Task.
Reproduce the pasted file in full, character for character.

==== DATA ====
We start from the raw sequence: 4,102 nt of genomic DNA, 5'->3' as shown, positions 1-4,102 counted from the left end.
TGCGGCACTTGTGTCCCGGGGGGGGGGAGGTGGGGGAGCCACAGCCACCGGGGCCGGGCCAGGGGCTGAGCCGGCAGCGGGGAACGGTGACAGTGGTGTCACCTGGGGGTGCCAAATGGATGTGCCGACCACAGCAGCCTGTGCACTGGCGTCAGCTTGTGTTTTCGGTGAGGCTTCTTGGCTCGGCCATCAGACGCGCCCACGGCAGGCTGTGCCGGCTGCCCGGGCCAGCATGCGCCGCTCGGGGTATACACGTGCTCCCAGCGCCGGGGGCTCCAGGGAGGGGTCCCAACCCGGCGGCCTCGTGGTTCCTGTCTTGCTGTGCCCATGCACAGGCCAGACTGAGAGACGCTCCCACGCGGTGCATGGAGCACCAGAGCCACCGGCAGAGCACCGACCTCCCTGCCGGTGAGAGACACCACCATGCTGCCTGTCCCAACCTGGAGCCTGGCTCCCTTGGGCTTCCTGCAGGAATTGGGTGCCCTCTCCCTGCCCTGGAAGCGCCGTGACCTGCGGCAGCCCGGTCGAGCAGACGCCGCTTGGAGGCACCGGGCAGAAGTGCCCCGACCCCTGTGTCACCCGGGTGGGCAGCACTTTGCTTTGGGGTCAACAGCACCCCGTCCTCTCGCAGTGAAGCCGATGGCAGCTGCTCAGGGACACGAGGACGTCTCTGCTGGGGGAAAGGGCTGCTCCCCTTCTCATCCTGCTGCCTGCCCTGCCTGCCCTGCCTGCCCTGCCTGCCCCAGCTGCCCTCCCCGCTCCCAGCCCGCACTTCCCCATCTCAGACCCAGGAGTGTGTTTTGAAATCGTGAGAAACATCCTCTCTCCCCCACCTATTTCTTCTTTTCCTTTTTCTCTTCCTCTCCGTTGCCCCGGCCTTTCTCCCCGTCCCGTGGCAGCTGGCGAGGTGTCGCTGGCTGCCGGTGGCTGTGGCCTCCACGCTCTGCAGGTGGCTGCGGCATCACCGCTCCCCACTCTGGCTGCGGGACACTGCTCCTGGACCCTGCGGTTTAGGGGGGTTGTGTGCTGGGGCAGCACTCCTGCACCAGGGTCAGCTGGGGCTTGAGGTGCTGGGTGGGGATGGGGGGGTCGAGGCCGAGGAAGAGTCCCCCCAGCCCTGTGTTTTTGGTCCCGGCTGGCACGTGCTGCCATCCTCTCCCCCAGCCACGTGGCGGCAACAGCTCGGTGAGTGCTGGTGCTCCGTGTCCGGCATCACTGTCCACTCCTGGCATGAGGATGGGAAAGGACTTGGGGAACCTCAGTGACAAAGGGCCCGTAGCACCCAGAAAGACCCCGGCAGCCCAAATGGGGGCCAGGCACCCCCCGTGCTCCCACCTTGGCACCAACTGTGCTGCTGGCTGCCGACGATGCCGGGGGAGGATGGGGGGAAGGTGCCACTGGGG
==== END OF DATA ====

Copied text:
We start from the raw sequence: 4,102 nt of genomic DNA, 5'->3' as shown, positions 1-4,102 counted from the left end.
TGCGGCACTTGTGTCCCGGGGGGGGGGAGGTGGGGGAGCCACAGCCACCGGGGCCGGGCCAGGGGCTGAGCCGGCAGCGGGGAACGGTGACAGTGGTGTCACCTGGGGGTGCCAAATGGATGTGCCGACCACAGCAGCCTGTGCACTGGCGTCAGCTTGTGTTTTCGGTGAGGCTTCTTGGCTCGGCCATCAGACGCGCCCACGGCAGGCTGTGCCGGCTGCCCGGGCCAGCATGCGCCGCTCGGGGTATACACGTGCTCCCAGCGCCGGGGGCTCCAGGGAGGGGTCCCAACCCGGCGGCCTCGTGGTTCCTGTCTTGCTGTGCCCATGCACAGGCCAGACTGAGAGACGCTCCCACGCGGTGCATGGAGCACCAGAGCCACCGGCAGAGCACCGACCTCCCTGCCGGTGAGAGACACCACCATGCTGCCTGTCCCAACCTGGAGCCTGGCTCCCTTGGGCTTCCTGCAGGAATTGGGTGCCCTCTCCCTGCCCTGGAAGCGCCGTGACCTGCGGCAGCCCGGTCGAGCAGACGCCGCTTGGAGGCACCGGGCAGAAGTGCCCCGACCCCTGTGTCACCCGGGTGGGCAGCACTTTGCTTTGGGGTCAACAGCACCCCGTCCTCTCGCAGTGAAGCCGATGGCAGCTGCTCAGGGACACGAGGACGTCTCTGCTGGGGGAAAGGGCTGCTCCCCTTCTCATCCTGCTGCCTGCCCTGCCTGCCCTGCCTGCCCTGCCTGCCCCAGCTGCCCTCCCCGCTCCCAGCCCGCACTTCCCCATCTCAGACCCAGGAGTGTGTTTTGAAATCGTGAGAAACATCCTCTCTCCCCCACCTATTTCTTCTTTTCCTTTTTCTCTTCCTCTCCGTTGCCCCGGCCTTTCTCCCCGTCCCGTGGCAGCTGGCGAGGTGTCGCTGGCTGCCGGTGGCTGTGGCCTCCACGCTCTGCAGGTGGCTGCGGCATCACCGCTCCCCACTCTGGCTGCGGGACACTGCTCCTGGACCCTGCGGTTTAGGGGGGTTGTGTGCTGGGGCAGCACTCCTGCACCAGGGTCAGCTGGGGCTTGAGGTGCTGGGTGGGGATGGGGGGGTCGAGGCCGAGGAAGAGTCCCCCCAGCCCTGTGTTTTTGGTCCCGGCTGGCACGTGCTGCCATCCTCTCCCCCAGCCACGTGGCGGCAACAGCTCGGTGAGTGCTGGTGCTCCGTGTCCGGCATCACTGTCCACTCCTGGCATGAGGATGGGAAAGGACTTGGGGAACCTCAGTGACAAAGGGCCCGTAGCACCCAGAAAGACCCCGGCAGCCCAAATGGGGGCCAGGCACCCCCCGTGCTCCCACCTTGGCACCAACTGTGCTGCTGGCTGCCGACGATGCCGGGGGAGGATGGGGGGAAGGTGCCACTGGGG